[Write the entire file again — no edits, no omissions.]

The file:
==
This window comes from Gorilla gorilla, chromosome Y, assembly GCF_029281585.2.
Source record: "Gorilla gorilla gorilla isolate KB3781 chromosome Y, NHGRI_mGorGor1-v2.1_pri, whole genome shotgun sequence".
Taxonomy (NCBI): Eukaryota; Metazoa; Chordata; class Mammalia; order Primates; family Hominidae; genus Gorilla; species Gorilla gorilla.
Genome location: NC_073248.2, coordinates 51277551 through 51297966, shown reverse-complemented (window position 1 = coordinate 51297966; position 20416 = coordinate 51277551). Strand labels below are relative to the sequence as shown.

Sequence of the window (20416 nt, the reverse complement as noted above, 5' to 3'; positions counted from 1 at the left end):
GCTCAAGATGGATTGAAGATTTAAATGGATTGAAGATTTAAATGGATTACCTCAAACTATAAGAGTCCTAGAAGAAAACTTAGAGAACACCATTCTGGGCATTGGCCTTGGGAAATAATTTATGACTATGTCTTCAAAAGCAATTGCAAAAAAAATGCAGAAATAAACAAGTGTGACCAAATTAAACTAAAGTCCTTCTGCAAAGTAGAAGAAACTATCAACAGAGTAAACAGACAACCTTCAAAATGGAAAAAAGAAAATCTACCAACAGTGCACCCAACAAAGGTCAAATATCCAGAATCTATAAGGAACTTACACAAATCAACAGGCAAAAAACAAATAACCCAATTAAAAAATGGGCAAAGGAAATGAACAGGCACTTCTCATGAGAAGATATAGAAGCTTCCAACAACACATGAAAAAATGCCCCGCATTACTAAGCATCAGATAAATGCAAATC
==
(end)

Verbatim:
This window comes from Gorilla gorilla, chromosome Y, assembly GCF_029281585.2.
Source record: "Gorilla gorilla gorilla isolate KB3781 chromosome Y, NHGRI_mGorGor1-v2.1_pri, whole genome shotgun sequence".
Taxonomy (NCBI): Eukaryota; Metazoa; Chordata; class Mammalia; order Primates; family Hominidae; genus Gorilla; species Gorilla gorilla.
Genome location: NC_073248.2, coordinates 51277551 through 51297966, shown reverse-complemented (window position 1 = coordinate 51297966; position 20416 = coordinate 51277551). Strand labels below are relative to the sequence as shown.

Sequence of the window (20416 nt, the reverse complement as noted above, 5' to 3'; positions counted from 1 at the left end):
GCTCAAGATGGATTGAAGATTTAAATGGATTGAAGATTTAAATGGATTACCTCAAACTATAAGAGTCCTAGAAGAAAACTTAGAGAACACCATTCTGGGCATTGGCCTTGGGAAATAATTTATGACTATGTCTTCAAAAGCAATTGCAAAAAAAATGCAGAAATAAACAAGTGTGACCAAATTAAACTAAAGTCCTTCTGCAAAGTAGAAGAAACTATCAACAGAGTAAACAGACAACCTTCAAAATGGAAAAAAGAAAATCTACCAACAGTGCACCCAACAAAGGTCAAATATCCAGAATCTATAAGGAACTTACACAAATCAACAGGCAAAAAACAAATAACCCAATTAAAAAATGGGCAAAGGAAATGAACAGGCACTTCTCATGAGAAGATATAGAAGCTTCCAACAACACATGAAAAAATGCCCCGCATTACTAAGCATCAGATAAATGCAAATC